I just got back from a lovely coffee with Charlotte, Will and a couple of her friends up at the o2. She invited me to join them there a few days ago, and, the o2 being a short, pleasant walk along the river away, there was no reason for me not to join them. It was splendid to see my old university friend: C is doing really well, and seems in fine health. She commented how well I look now I’ve stopped drinking – I certainly feel far, far healthier. Mind you, she was a bit surprised at how much coffee I drink these days.
The meeting ended all too soon. She had somewhere to go, and I was eager to get back here to see my love. When I’ll see her next is anyone’s guess. Next year marks ten years since we graduated: I can barely believe that it is now almost a full decade since those heady, undergraduate days of discos, drink and house parties. At one and the same time, it seems both like yesterday, and a lifetime ago. I’m just glad things like Facebook allow me to keep in easy contact with my old friends; and that, from time to time, we can still hook up for a coffee.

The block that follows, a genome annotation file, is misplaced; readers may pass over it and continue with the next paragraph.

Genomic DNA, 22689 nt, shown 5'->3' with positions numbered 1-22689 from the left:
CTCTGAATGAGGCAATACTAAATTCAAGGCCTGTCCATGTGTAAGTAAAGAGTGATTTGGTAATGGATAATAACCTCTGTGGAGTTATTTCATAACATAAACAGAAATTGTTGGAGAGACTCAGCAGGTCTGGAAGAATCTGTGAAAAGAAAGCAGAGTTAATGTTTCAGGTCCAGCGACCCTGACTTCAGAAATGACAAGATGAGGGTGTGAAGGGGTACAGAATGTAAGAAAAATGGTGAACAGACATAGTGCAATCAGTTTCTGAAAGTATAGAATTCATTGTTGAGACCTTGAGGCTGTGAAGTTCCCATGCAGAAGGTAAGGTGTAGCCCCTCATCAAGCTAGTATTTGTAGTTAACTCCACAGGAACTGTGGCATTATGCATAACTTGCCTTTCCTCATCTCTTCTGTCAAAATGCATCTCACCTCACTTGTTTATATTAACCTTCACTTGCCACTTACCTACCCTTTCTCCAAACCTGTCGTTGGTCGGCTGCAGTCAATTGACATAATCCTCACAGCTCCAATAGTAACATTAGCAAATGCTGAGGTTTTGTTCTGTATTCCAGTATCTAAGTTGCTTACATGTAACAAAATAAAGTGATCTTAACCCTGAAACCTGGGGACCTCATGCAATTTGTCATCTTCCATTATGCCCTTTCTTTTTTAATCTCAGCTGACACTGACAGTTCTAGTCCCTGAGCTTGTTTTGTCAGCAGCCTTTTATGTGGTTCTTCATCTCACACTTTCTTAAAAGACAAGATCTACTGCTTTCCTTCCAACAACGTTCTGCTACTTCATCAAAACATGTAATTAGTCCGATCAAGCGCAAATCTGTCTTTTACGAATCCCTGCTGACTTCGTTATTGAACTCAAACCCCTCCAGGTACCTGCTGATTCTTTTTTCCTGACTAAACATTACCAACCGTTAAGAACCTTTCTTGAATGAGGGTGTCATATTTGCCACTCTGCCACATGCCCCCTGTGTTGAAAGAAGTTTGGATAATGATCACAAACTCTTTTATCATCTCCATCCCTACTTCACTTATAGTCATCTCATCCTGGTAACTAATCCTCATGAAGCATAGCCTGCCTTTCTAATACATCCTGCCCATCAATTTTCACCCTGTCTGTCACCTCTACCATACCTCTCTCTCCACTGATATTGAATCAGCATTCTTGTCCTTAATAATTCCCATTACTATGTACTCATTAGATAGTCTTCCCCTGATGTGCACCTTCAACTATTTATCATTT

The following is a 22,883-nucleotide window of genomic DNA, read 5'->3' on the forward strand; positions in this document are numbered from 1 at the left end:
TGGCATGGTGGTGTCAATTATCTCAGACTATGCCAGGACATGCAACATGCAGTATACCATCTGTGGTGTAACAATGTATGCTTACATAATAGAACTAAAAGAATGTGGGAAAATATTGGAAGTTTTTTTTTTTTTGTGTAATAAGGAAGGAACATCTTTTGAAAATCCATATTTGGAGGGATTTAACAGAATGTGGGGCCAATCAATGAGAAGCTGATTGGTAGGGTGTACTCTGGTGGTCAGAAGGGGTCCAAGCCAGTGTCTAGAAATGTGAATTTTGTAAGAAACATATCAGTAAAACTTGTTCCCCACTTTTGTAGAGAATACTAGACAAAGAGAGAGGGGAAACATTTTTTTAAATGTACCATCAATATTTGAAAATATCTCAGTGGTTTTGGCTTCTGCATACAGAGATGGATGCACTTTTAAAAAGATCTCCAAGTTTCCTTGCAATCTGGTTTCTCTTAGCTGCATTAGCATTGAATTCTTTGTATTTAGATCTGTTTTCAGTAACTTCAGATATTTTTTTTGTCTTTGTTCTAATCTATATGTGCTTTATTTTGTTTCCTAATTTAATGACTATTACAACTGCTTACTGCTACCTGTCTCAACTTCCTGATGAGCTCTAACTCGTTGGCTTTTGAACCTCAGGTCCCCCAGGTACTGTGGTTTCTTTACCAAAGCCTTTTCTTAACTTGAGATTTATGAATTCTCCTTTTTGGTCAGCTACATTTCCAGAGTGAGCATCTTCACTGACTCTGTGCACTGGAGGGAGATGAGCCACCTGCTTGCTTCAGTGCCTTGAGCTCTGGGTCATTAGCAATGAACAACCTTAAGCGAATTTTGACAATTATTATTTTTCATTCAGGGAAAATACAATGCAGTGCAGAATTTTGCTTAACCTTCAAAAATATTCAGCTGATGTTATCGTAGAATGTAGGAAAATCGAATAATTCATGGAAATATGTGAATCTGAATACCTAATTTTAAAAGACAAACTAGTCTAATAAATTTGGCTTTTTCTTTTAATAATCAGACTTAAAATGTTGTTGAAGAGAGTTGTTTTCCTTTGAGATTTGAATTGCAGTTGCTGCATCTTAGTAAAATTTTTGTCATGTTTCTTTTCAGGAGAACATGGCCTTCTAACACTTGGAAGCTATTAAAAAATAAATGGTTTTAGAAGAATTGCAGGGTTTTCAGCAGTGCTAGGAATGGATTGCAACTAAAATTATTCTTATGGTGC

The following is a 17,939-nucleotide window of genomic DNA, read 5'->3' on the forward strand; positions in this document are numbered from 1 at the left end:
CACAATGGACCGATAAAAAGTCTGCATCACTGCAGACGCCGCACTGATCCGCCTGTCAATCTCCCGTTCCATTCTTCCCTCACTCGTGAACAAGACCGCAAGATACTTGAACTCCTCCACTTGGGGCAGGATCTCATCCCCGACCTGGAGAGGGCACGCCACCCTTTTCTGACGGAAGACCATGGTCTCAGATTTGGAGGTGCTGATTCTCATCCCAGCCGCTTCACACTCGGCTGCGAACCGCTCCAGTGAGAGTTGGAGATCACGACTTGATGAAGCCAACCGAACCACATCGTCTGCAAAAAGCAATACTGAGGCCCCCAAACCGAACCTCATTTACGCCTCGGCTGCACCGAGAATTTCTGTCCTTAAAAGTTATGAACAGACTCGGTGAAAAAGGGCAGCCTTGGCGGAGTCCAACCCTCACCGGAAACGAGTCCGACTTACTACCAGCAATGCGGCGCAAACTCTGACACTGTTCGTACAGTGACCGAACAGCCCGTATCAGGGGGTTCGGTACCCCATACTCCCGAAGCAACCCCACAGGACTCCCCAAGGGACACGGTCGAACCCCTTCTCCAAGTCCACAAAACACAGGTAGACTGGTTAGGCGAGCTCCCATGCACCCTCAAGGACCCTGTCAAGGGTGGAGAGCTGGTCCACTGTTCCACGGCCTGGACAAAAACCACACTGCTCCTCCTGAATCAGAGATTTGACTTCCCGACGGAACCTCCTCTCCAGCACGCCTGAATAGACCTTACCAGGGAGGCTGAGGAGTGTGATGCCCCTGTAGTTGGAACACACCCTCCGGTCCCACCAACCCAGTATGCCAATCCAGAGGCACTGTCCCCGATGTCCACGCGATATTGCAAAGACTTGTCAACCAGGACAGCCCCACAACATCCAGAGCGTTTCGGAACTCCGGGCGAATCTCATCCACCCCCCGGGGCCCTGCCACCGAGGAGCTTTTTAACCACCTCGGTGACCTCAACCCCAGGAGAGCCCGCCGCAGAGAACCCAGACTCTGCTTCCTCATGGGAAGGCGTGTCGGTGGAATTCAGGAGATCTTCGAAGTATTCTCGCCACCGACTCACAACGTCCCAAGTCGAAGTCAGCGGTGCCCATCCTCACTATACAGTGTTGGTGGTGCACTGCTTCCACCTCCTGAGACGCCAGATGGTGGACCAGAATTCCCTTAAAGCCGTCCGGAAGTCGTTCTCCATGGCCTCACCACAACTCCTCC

While a lot of the comments to it really tick me off – it seems outists can’t handle the fact that they were fooled so easily – I’d like to flag this LSE article up. In it, Adrian Low looks at the polling data for the referendum and argues that it cannot be said to reflect the will of the people. Whether such arguments are a case of sore losing or not, they are certainly worth considering. As much as I acknowledge that democracy must be respected, nonetheless as one who passionately believes Brexit is a con sold to us by lies intended to push this country towards nationalism, this adds to my conviction it must be stopped. Next time anyone tries to tell me brexit is the will of the people, I can tell them it isn’t.